What Cybersecurity Protections Do CPAs and Accountants Need?
Massachusetts has one of the strictest data protection laws in the country. Is your business compliant? A CPA is one of the few professionals who have access to the most desired information a cybercriminal is looking for: financial records. This makes your firm a prime candidate for cyberattacks, so our next question is: is your data secure? Here are five security steps your CPA firm should take to protect your client's data.
1. Install a Centralized Antivirus and Anti-malware Protection
As a CPA, the first step your firm can do to protect their client’s information is to install antivirus software. While there are a variety of antivirus solutions available, at a minimum it should:
- Be centralized, managed from the server, and dished out to all workstations.
- Be kept updated, ensuring it can protect against the newest security threats.
- Be able to scan a variety of media and sources (websites, email, and downloads) for infection.
- Be able to remove pre-existing infections from your system.
Free or consumer-grade antivirus typically isn’t a fit for most businesses, as it doesn’t give you the protection that you need.
2. Utilize Password Best Practices
While popular media often displays cybercriminals brute-forcing their way into a network, the reality is, more often than not, they gain access due to compromised credentials. Compromised passwords are usually due to a successful phishing attack or a third-party data breach. Once a password is compromised a malicious actor could use it to access your client’s sensitive information, and even hold your data hostage until you pay them with ransomware.
Some best practices of managing your passwords are:
- Educate and enforce users to use strong passwords
- Never use the same password twice.
- Enact multi-factor authentication, because two factors are better than one.
- Install password management software, as opposed to having your team remember passwords.
3. Configure Firewalls
A firewall is a mandatory step to ensure your firm’s data security. A firewall can be either a physical piece of hardware such as a UTM (Unified Threat Management) or software-based, but again, consumer-grade solutions aren’t going to cut it. A firewall operates as a ‘gate’ between your computers and the Internet to block hackers from gaining access to your network from the outside. A firewall can also prevent your team from surfing to time-wasting sites like Facebook, Netflix, or other inappropriate websites.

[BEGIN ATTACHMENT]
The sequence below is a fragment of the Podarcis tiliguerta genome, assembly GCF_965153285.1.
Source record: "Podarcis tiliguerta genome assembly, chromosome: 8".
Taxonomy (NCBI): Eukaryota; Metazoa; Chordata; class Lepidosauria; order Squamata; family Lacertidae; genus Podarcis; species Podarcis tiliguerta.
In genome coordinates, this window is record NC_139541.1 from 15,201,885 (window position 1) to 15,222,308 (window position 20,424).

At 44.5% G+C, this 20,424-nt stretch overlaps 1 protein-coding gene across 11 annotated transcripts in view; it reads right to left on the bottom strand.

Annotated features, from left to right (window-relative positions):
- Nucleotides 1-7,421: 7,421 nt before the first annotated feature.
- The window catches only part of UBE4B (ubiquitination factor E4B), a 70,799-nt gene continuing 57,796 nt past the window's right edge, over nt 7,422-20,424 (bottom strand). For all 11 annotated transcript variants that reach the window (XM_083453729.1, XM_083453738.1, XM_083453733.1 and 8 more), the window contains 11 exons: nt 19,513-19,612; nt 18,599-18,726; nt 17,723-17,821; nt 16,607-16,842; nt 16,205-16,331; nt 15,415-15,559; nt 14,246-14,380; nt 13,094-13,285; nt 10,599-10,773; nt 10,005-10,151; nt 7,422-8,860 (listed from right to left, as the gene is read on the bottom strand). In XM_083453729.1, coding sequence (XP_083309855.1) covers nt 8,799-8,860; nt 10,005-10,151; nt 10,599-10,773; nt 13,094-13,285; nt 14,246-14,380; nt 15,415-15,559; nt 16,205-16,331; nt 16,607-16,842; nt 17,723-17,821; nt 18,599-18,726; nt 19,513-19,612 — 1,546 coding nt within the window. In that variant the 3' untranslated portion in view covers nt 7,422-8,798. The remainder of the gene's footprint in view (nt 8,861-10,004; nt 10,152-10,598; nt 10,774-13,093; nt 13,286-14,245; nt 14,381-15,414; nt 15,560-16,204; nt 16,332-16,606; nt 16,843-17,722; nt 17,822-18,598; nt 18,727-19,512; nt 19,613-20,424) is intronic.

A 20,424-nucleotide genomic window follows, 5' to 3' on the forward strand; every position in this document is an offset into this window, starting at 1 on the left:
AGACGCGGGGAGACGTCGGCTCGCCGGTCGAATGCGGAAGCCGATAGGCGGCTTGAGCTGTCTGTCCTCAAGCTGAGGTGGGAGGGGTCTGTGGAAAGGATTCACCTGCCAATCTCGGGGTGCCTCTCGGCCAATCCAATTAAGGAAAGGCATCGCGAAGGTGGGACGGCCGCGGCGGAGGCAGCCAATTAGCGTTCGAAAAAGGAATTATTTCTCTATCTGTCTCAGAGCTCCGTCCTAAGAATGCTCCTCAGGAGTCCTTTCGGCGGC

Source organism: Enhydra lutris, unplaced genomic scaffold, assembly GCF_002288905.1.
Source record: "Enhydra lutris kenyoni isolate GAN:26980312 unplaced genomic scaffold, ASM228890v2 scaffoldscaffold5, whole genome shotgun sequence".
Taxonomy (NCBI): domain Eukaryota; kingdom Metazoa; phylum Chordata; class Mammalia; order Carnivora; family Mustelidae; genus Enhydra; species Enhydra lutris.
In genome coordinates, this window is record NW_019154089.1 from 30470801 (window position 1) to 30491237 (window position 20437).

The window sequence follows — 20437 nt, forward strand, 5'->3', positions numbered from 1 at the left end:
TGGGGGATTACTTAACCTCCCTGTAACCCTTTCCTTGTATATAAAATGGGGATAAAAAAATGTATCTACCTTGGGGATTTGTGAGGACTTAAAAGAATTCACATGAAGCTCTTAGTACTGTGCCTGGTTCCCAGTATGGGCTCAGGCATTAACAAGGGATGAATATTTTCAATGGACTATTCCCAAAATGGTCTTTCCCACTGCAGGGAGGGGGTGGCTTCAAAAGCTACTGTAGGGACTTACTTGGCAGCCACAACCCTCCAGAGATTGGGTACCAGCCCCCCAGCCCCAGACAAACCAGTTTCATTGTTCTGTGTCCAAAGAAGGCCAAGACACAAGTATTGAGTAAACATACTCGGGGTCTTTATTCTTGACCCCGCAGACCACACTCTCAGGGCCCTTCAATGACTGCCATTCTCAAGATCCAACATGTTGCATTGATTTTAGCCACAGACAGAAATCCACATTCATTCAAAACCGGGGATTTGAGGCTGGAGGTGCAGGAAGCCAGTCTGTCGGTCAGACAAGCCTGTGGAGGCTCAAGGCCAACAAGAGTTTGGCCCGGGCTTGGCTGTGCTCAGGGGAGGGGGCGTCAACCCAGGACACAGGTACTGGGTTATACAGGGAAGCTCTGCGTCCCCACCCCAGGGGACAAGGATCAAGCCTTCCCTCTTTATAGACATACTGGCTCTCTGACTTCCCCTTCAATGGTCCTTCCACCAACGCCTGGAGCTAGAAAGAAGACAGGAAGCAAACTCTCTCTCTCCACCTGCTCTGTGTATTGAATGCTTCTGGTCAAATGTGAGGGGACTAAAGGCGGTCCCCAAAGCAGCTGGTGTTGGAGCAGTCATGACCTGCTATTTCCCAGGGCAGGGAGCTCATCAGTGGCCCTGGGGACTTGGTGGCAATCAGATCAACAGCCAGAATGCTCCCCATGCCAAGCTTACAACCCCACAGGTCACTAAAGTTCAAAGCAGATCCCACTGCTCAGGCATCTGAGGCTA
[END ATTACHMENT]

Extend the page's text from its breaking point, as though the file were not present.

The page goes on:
4. Data Backup and Business Continuity Planning
If you’re also a tax preparer, the IRS mandates your CPA firm to retain a client’s tax documents for a minimum of three years. This legal requirement makes it critical you are able to always have access to your data. If something happened to your technology, say you suffer a hardware failure or you’re a victim of a ransomware attack, would you be able to retrieve your data? Forget about your clients for a moment, what would you tell the IRS if you can’t provide the documents they are requesting because they are either lost or stolen? Only a solid backup solution and business continuity plan can provide you with peace of mind.
The reality is, as a CPA, your firm will be under additional scrutiny in regard to data retention. This makes developing a backup and recovery plan essential to your firm’s long-term survival. Data backup and recovery is a service designed to allow your business to retain its data in case of an unexpected event.
Unexpected events can include natural disasters such as floods, or thunderstorms, equipment failure or human error, and finally deliberate damage from malware. If your firm is affected due to a loss of data and you are unable to retrieve it, it is unlikely you will be able to remain in business.
Develop a backup strategy
- Develop a disaster recovery plan. This should include the who, what, where, and why in regard to how your data is managed.
- Ensure a copy of your data is stored both onsite and securely offsite.
- Consider migrating from physical storage (CDs, DVDs, tapes) to cloud computing.
- Regularly test that your backups are working and that you can recover your data.
5. Staff Training
The final and arguably most important step to data security is training your staff. Security awareness is critical to ensuring your clients’ sensitive information remains secure. The truth is, all your efforts securing your network can be undone due to simple human error. For example, a team member using an unsecured public Wi-Fi to connect to your network. Training and educating your staff is an essential component to securing your data and should include:
- Updates on company-wide policies and security best practices.
- Training to recognize potential cyberattacks, especially social engineering.
- Encourage IT and non-tech staff to communicate with each other.
CPAs and accountants are held to a higher standard when it comes to security than most businesses. The Sarbanes-Oxley Act and the IRS have requirements regarding recordkeeping which directly affects CPAs. As we noted in the beginning, Massachusetts has one of the strictest data protection laws in the country in regard to data protection and how business reports a data breach.
If you’re not certain if your accounting business is compliant with the data protection laws, Datalyst can perform an assessment and verify your position in regard to the regulations. Our team of experts will be able to tell you what steps you need to become compliant. For more information about our comprehensive IT services; or, how we can help your business leverage IT, call (774) 213-9701 today.